Back in my pre-teen days, I remember catching glimpses of Mouna Ragam, Agni Natchathiram, Roja, and Bombay on TV. This was a time when I didn’t place much importance on wordly things, let alone cinema, kind of like those kids in Anjali. Yet I could sense that there was something in these films, something that made me watch them again and again without making any sense of it all. Later when I entered the latter part of my teens, but still before I was the ardent filmbuff that I consider myself to be now, I saw a couple of movies that knocked the stuffing out of me. They were called Nayagan and Iruvar. The former, I saw at a time when I didn’t even properly understand the language of cinema. But something about it felt so… perfect, for lack of a better word. At the time, I remember thinking how little this feels like a film, and how much as if someone had placed the camera on the streets of Dharavi, Mumbai. It wasn’t until later I came to know that the entire Dharavi sequence was shot on a set erected in Madras by “Thotta” Tharani. I happened to see Iruvar a bit later in my life. I still couldn’t comprehend most of the visual cues/metaphors, but at least I knew enough to recognize why it was so bloody good. But such is cinema. When everything comes together flawlessly, as in the case of these two films, the illusion is maintained. You don’t have to understand anything about cinema to appreciate them.
The reason I bring this up to begin this post is that it touches on something I’ve written about a lot in recent times. That films should work as purely visual experiences first before the analysis for subtext can begin. There has been no other Indian filmmaker who has perfected this art of balancing mainstream expectations and artistic sensibilities better than Mani Ratnam. And although cinema itself is an art form, striking this balance between these two distinct outlooks, especially in Indian cinema, is even more so. There are probably contemporary auteurs who are more heralded than him in filmi circles, as I am sure there are mainstream filmmakers who make better “entertainers”. Unlike many of them, there are only a few people who’ve juggled both facets exquisitely, and Mani Ratnam is probably the only one who’s done it with so much success. That is why he is so heralded in modern Indian cinema. And if you want only one reason to read Conversations with Mani Ratnam, it is the sheer pleasure that can be derived from reading a filmmaker as accomplished as him deconstruct his own films.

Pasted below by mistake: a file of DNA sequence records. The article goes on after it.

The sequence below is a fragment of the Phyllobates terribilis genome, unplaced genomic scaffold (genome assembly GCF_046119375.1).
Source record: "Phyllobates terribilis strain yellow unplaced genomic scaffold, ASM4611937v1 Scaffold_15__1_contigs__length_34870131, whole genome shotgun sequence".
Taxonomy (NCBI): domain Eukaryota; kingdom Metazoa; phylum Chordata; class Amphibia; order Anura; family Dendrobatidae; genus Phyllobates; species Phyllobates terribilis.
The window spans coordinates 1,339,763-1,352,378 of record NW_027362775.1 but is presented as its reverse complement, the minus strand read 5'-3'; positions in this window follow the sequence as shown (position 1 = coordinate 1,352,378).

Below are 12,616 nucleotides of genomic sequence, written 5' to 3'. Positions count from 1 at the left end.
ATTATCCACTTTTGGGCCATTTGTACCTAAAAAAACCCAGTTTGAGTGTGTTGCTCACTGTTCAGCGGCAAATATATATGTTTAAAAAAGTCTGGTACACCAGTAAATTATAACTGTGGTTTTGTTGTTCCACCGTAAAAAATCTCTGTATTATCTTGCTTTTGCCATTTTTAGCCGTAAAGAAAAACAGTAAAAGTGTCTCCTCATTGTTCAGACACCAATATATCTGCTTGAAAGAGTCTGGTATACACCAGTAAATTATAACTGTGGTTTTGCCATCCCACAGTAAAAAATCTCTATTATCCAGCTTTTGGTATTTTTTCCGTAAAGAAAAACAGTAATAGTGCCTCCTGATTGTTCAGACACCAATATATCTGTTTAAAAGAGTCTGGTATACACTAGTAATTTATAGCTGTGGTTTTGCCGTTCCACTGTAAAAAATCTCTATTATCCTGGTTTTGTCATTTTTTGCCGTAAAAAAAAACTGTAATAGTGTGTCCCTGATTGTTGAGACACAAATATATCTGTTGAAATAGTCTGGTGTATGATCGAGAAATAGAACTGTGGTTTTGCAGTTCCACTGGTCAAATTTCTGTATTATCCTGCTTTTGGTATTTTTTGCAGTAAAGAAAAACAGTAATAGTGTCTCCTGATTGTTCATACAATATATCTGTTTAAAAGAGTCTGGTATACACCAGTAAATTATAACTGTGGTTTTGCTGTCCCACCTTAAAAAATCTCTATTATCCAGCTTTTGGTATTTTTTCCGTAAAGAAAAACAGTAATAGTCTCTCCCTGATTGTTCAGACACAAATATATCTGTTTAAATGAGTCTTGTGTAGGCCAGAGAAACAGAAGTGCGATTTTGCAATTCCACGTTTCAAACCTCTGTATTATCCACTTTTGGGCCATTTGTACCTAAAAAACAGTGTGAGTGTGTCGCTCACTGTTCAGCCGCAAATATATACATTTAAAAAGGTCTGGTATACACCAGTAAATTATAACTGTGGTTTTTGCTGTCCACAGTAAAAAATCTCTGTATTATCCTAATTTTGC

Having said that, it would be a cruel disservice to not mention the author of this wonderful book, Baradwaj Rangan, who I’ve been a long-time reader of (dating back to the Easy Journal days). When I was probably less mature than I am now, I’ve often accused him of being too critical on certain films and taking the intellectual high-road when the explanation was much simpler. But as I’ve grown as a cinephile and as a person, I’ve realized that this has nothing to do with his approach to film-viewing or film criticism and everything to with my expectations that his reviews should match my opinions, which was obviously never going to be the case. But whether I’ve agreed or disagreed with him, whether I’ve cursed or celebrated his reviews, I’ve never been able to not read them. They’re wonderfully written, articulate pieces in a day and age where film criticism is dying, or rather dead, in India, replaced with fluff pieces with star ratings intended to draw viewers and boost site hits. (His steadfast refusal to attach star ratings to his reviews and come up with meaningless Top 10 lists is commendable.) And one of the other joys of reading Conversations with Mani Ratnam is that the interviewer is himself an ardent fan of the filmmaker. (In his own words, to quote a line from the book that captures his admiration for Ratnam, “I was a devotee standing on one leg on an anthill, and here was God before me bestowing the rarest of boons.”) And although Baradwaj Rangan is peerless in his knowledge of cinema, the above places him firmly on “our” side of the fence, someone who has grown up with this filmmaker and someone for whom this is as much an intensely personal experience as it is a professional one.